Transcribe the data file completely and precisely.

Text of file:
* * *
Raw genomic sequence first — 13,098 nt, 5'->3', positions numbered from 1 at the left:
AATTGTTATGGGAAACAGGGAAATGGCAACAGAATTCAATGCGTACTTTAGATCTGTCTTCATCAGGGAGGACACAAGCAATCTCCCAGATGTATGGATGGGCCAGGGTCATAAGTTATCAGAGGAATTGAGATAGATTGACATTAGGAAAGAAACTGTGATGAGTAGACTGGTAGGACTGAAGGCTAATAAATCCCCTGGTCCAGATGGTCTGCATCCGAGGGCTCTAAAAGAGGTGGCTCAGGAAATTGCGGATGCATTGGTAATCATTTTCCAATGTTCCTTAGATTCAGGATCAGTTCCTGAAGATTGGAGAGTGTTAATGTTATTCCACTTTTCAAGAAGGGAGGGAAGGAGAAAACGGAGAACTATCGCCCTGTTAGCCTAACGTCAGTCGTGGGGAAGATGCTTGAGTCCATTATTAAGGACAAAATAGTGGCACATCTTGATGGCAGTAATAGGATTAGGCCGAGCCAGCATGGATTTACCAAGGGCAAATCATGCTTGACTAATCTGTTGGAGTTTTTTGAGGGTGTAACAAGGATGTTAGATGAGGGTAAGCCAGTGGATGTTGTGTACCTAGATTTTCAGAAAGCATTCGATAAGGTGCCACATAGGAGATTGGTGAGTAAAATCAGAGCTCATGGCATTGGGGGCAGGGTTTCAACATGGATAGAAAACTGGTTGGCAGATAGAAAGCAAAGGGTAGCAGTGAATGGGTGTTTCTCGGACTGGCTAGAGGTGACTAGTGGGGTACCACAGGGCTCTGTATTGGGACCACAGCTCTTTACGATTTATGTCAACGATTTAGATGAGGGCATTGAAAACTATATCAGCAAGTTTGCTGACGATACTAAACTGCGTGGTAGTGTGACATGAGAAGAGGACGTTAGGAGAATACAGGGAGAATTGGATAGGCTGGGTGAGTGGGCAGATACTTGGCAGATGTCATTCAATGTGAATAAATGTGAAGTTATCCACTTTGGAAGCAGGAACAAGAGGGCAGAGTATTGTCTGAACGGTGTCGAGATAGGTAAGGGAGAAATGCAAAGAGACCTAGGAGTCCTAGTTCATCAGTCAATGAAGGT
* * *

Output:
Raw genomic sequence first — 13,098 nt, 5'->3', positions numbered from 1 at the left:
AATTGTTATGGGAAACAGGGAAATGGCAACAGAATTCAATGCGTACTTTAGATCTGTCTTCATCAGGGAGGACACAAGCAATCTCCCAGATGTATGGATGGGCCAGGGTCATAAGTTATCAGAGGAATTGAGATAGATTGACATTAGGAAAGAAACTGTGATGAGTAGACTGGTAGGACTGAAGGCTAATAAATCCCCTGGTCCAGATGGTCTGCATCCGAGGGCTCTAAAAGAGGTGGCTCAGGAAATTGCGGATGCATTGGTAATCATTTTCCAATGTTCCTTAGATTCAGGATCAGTTCCTGAAGATTGGAGAGTGTTAATGTTATTCCACTTTTCAAGAAGGGAGGGAAGGAGAAAACGGAGAACTATCGCCCTGTTAGCCTAACGTCAGTCGTGGGGAAGATGCTTGAGTCCATTATTAAGGACAAAATAGTGGCACATCTTGATGGCAGTAATAGGATTAGGCCGAGCCAGCATGGATTTACCAAGGGCAAATCATGCTTGACTAATCTGTTGGAGTTTTTTGAGGGTGTAACAAGGATGTTAGATGAGGGTAAGCCAGTGGATGTTGTGTACCTAGATTTTCAGAAAGCATTCGATAAGGTGCCACATAGGAGATTGGTGAGTAAAATCAGAGCTCATGGCATTGGGGGCAGGGTTTCAACATGGATAGAAAACTGGTTGGCAGATAGAAAGCAAAGGGTAGCAGTGAATGGGTGTTTCTCGGACTGGCTAGAGGTGACTAGTGGGGTACCACAGGGCTCTGTATTGGGACCACAGCTCTTTACGATTTATGTCAACGATTTAGATGAGGGCATTGAAAACTATATCAGCAAGTTTGCTGACGATACTAAACTGCGTGGTAGTGTGACATGAGAAGAGGACGTTAGGAGAATACAGGGAGAATTGGATAGGCTGGGTGAGTGGGCAGATACTTGGCAGATGTCATTCAATGTGAATAAATGTGAAGTTATCCACTTTGGAAGCAGGAACAAGAGGGCAGAGTATTGTCTGAACGGTGTCGAGATAGGTAAGGGAGAAATGCAAAGAGACCTAGGAGTCCTAGTTCATCAGTCAATGAAGGT